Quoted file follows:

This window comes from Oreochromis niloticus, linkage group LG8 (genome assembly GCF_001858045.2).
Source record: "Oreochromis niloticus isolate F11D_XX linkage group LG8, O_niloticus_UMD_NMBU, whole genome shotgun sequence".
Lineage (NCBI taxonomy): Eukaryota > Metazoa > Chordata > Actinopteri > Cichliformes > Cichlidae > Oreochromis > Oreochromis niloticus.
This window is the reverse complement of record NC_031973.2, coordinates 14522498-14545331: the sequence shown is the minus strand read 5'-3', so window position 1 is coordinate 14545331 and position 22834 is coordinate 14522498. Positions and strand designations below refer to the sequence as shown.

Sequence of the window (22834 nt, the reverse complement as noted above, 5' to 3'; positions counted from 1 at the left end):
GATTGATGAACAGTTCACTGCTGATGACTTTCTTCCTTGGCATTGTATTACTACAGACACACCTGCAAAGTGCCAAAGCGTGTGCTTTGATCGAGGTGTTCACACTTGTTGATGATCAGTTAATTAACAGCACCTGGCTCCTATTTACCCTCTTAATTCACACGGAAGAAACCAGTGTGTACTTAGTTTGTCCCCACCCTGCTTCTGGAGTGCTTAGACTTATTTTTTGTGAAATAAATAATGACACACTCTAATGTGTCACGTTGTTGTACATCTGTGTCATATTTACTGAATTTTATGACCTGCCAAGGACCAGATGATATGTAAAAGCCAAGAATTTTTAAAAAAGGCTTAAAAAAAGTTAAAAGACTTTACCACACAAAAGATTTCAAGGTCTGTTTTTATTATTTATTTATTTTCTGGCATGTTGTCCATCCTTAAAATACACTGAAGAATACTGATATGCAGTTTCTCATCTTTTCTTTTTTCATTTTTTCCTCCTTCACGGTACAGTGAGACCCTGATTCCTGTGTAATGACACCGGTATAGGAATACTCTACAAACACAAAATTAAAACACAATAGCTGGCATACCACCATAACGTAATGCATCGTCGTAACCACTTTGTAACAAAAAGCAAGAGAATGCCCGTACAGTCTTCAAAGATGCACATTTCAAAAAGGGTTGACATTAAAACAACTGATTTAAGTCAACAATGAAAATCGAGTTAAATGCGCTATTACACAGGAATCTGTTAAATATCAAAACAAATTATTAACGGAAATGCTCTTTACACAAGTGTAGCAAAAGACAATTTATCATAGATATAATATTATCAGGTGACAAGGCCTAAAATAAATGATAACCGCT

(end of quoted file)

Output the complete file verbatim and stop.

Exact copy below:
This window comes from Oreochromis niloticus, linkage group LG8 (genome assembly GCF_001858045.2).
Source record: "Oreochromis niloticus isolate F11D_XX linkage group LG8, O_niloticus_UMD_NMBU, whole genome shotgun sequence".
Lineage (NCBI taxonomy): Eukaryota > Metazoa > Chordata > Actinopteri > Cichliformes > Cichlidae > Oreochromis > Oreochromis niloticus.
This window is the reverse complement of record NC_031973.2, coordinates 14522498-14545331: the sequence shown is the minus strand read 5'-3', so window position 1 is coordinate 14545331 and position 22834 is coordinate 14522498. Positions and strand designations below refer to the sequence as shown.

Sequence of the window (22834 nt, the reverse complement as noted above, 5' to 3'; positions counted from 1 at the left end):
GATTGATGAACAGTTCACTGCTGATGACTTTCTTCCTTGGCATTGTATTACTACAGACACACCTGCAAAGTGCCAAAGCGTGTGCTTTGATCGAGGTGTTCACACTTGTTGATGATCAGTTAATTAACAGCACCTGGCTCCTATTTACCCTCTTAATTCACACGGAAGAAACCAGTGTGTACTTAGTTTGTCCCCACCCTGCTTCTGGAGTGCTTAGACTTATTTTTTGTGAAATAAATAATGACACACTCTAATGTGTCACGTTGTTGTACATCTGTGTCATATTTACTGAATTTTATGACCTGCCAAGGACCAGATGATATGTAAAAGCCAAGAATTTTTAAAAAAGGCTTAAAAAAAGTTAAAAGACTTTACCACACAAAAGATTTCAAGGTCTGTTTTTATTATTTATTTATTTTCTGGCATGTTGTCCATCCTTAAAATACACTGAAGAATACTGATATGCAGTTTCTCATCTTTTCTTTTTTCATTTTTTCCTCCTTCACGGTACAGTGAGACCCTGATTCCTGTGTAATGACACCGGTATAGGAATACTCTACAAACACAAAATTAAAACACAATAGCTGGCATACCACCATAACGTAATGCATCGTCGTAACCACTTTGTAACAAAAAGCAAGAGAATGCCCGTACAGTCTTCAAAGATGCACATTTCAAAAAGGGTTGACATTAAAACAACTGATTTAAGTCAACAATGAAAATCGAGTTAAATGCGCTATTACACAGGAATCTGTTAAATATCAAAACAAATTATTAACGGAAATGCTCTTTACACAAGTGTAGCAAAAGACAATTTATCATAGATATAATATTATCAGGTGACAAGGCCTAAAATAAATGATAACCGCT